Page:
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Berkeley County, West Virginia
Hedgesville, as a political entity, is older than the State of West Virginia, being incorporated under the laws of Virginia in 1854. It was platted in 1830 from land owned by Josiah Hedges and Mary Claycomb; these plots came from the Lord Fairfax and Westenhaver grants. The town grew from a trading village in the gap of the North Mountain for settlers moving west. The location of town was made at the site of a natural limestone spring which had been an Indian meeting place before the white man came into the region. In the 1880's through 1920 it was a summer resort town with a large Victorian hotel, Mt. Clifton, and a smaller Summit House, providing summer lodging for guests from Washington, D. C. and Baltimore, MD. George Washington, while a young man and a surveyor came into the area and worshipped at the site of what is now Mt. Zion Episcopal Church. John Marshall of the founding US Supreme Court had a sister who likewise attended the church. The little village was much crossed by invading armies of both the North and South in the Civil War. A mile east of the village the Battle of North Mountain was fought that resulted in the capture of 1,500 Union soldiers who were marched into the south and prisoner of war camps.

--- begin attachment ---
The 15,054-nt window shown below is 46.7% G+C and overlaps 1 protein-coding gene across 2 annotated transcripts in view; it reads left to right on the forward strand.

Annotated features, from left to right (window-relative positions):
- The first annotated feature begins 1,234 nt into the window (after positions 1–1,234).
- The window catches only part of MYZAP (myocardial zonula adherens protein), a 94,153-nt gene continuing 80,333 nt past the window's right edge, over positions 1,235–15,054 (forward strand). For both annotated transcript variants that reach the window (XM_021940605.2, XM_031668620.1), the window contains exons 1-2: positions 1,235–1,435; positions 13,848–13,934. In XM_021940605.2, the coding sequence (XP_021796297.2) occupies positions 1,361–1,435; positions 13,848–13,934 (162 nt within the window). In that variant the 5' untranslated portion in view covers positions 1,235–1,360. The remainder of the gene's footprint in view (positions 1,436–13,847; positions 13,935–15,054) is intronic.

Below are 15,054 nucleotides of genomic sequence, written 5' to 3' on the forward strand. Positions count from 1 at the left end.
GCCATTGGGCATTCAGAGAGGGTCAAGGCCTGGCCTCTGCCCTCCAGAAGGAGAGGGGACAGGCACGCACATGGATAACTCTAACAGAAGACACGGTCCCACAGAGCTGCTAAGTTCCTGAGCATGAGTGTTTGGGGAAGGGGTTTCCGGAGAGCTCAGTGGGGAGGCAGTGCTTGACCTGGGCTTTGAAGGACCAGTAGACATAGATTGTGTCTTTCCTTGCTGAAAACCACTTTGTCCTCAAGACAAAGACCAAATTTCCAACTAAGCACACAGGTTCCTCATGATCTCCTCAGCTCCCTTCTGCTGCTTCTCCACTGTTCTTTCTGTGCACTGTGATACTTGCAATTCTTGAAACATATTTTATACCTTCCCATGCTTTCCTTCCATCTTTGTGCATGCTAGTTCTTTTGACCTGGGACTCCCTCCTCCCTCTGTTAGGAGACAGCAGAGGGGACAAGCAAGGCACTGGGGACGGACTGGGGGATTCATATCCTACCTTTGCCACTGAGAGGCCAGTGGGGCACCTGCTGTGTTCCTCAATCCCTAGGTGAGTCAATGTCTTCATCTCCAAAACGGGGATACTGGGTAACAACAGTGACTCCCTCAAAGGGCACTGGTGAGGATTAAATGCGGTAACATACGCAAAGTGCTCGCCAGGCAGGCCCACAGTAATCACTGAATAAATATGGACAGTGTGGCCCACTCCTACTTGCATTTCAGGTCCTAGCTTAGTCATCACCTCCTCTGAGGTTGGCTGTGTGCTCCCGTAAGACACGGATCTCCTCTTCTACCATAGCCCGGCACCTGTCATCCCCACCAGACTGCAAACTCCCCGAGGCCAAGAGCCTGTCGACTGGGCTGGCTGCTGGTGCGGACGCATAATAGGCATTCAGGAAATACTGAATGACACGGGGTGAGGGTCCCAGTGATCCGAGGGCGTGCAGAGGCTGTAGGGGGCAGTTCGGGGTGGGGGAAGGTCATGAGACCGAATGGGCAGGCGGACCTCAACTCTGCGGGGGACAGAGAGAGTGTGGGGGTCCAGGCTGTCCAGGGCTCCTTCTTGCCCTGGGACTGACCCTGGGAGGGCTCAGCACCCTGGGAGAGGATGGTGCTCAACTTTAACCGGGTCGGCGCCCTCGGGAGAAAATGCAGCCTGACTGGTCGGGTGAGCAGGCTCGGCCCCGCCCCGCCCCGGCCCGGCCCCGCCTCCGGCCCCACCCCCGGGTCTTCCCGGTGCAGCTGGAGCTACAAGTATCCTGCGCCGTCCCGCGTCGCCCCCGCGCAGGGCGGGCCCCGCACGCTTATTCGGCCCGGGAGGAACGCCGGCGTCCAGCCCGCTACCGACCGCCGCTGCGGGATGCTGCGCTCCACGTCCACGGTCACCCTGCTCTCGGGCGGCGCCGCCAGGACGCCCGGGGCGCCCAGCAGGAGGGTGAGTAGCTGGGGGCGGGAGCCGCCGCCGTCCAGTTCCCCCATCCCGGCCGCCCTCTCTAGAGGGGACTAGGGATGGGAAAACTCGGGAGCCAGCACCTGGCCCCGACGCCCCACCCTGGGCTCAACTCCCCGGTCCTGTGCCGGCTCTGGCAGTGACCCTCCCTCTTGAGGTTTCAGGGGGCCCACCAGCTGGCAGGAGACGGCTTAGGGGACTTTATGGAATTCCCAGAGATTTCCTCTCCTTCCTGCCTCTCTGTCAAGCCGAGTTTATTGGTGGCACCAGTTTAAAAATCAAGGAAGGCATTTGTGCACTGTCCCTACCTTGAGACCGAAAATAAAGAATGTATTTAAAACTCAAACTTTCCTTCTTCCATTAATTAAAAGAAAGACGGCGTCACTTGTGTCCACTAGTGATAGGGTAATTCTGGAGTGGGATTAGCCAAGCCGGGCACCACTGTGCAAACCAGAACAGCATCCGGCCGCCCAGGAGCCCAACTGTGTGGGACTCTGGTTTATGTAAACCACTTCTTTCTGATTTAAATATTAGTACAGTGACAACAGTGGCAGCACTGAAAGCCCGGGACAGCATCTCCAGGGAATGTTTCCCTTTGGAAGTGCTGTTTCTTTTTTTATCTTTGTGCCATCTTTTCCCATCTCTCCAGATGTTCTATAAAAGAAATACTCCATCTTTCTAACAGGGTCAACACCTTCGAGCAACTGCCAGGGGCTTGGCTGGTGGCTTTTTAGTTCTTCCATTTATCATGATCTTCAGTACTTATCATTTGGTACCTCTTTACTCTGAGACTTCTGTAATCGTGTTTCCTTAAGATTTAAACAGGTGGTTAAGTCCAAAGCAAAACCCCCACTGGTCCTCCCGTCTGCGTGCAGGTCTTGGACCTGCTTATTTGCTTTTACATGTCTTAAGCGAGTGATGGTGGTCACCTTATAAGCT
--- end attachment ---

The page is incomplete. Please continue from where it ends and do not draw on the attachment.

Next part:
The town is listed on the National Register of Historic Places by the U. S. Department of the Interior as the Hedgesville Historic District.
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